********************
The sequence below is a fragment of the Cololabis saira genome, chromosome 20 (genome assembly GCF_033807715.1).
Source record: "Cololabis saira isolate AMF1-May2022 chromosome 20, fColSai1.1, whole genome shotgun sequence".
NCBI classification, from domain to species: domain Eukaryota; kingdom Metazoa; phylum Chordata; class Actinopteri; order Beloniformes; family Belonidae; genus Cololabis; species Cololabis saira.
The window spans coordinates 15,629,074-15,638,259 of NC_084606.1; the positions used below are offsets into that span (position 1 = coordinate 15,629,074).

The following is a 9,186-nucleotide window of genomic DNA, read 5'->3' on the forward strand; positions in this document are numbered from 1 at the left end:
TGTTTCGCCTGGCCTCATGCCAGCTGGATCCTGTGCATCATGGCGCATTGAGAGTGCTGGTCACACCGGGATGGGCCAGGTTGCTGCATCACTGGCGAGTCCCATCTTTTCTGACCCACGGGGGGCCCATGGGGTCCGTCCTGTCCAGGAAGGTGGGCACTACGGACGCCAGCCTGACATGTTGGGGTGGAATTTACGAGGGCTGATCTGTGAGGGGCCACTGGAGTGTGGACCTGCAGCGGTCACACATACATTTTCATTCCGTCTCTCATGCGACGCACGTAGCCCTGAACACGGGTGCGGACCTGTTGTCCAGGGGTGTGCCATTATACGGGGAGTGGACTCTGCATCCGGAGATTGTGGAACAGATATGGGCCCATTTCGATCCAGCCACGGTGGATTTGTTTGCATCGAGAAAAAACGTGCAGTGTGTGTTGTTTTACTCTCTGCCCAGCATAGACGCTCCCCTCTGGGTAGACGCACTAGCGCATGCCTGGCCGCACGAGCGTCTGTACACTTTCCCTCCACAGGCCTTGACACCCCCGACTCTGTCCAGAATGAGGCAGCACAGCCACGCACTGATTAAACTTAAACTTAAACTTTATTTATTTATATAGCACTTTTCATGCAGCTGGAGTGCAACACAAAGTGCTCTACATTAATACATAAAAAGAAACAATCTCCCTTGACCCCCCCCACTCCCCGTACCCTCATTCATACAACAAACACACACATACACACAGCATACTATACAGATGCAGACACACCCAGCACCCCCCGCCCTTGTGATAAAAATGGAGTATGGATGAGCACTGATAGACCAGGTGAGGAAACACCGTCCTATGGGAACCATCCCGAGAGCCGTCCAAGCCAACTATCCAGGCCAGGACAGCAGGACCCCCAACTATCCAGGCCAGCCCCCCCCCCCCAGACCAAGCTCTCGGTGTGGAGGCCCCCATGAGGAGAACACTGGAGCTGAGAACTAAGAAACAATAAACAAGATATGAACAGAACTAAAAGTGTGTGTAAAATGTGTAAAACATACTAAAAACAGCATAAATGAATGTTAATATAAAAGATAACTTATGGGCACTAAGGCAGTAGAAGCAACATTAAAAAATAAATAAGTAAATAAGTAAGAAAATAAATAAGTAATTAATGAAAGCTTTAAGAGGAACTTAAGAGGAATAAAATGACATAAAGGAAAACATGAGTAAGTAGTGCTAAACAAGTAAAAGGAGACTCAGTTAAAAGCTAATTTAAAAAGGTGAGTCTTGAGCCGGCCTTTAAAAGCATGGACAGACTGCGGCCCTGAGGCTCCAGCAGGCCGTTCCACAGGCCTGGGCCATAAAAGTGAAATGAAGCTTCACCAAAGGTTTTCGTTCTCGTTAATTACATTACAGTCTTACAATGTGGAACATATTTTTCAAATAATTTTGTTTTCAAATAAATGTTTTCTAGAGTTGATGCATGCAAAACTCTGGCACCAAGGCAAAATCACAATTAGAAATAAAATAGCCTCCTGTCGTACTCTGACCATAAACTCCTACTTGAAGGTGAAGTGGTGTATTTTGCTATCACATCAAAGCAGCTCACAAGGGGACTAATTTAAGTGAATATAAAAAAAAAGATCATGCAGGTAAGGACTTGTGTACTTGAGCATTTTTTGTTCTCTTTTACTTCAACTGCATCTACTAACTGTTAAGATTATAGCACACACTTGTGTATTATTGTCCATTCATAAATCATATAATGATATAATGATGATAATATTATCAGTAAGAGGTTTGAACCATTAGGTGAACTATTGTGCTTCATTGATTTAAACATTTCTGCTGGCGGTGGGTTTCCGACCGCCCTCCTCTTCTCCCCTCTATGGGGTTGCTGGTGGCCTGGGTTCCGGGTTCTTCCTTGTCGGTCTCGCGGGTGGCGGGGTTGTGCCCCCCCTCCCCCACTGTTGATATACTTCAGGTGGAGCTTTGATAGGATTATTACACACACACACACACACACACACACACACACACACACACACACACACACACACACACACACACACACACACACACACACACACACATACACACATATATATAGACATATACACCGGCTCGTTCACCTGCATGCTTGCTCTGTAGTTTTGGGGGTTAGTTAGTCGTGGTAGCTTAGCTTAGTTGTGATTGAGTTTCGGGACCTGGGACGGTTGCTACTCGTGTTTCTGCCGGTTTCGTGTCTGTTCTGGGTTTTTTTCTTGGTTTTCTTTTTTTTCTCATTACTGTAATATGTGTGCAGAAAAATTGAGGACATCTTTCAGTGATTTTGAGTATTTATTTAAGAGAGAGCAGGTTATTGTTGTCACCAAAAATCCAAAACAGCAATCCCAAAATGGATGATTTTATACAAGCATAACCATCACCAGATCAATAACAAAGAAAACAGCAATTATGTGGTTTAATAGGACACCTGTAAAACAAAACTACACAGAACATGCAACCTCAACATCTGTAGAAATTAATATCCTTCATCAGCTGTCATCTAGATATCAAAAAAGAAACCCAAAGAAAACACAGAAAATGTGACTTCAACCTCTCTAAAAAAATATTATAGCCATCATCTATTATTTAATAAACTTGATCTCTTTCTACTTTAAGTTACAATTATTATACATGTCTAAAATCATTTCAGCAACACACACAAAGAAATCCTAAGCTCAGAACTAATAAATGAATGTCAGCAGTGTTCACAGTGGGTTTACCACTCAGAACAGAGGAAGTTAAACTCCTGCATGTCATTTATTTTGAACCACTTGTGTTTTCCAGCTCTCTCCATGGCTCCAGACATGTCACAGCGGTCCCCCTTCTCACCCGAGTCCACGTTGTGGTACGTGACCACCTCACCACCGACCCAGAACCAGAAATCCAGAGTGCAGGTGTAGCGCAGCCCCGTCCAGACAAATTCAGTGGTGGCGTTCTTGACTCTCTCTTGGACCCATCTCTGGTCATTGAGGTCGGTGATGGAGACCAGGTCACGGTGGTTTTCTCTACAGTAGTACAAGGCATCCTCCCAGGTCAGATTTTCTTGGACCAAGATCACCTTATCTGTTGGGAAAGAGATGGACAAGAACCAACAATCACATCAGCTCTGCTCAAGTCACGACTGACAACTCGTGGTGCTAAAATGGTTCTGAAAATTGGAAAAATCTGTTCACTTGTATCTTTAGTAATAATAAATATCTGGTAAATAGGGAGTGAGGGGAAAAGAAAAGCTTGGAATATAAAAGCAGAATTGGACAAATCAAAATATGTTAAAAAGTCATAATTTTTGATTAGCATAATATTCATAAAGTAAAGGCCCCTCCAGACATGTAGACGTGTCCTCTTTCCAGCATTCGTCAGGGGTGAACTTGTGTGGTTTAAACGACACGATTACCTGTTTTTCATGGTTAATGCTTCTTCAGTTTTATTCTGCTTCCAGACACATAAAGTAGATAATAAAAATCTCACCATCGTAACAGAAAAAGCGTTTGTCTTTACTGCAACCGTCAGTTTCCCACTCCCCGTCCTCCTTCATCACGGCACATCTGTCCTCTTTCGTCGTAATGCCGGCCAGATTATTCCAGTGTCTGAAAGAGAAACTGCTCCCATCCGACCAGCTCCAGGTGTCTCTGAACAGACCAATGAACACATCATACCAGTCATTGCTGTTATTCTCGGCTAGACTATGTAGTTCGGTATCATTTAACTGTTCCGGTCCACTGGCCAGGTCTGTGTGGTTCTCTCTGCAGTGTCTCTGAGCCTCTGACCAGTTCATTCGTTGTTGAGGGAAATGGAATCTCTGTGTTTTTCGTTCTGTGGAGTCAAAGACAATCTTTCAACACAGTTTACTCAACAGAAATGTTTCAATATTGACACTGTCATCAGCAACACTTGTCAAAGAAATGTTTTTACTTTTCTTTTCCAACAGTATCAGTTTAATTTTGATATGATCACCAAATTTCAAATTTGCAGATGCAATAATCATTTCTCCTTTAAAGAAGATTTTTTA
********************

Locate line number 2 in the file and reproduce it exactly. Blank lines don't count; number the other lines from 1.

Source record: "Cololabis saira isolate AMF1-May2022 chromosome 20, fColSai1.1, whole genome shotgun sequence".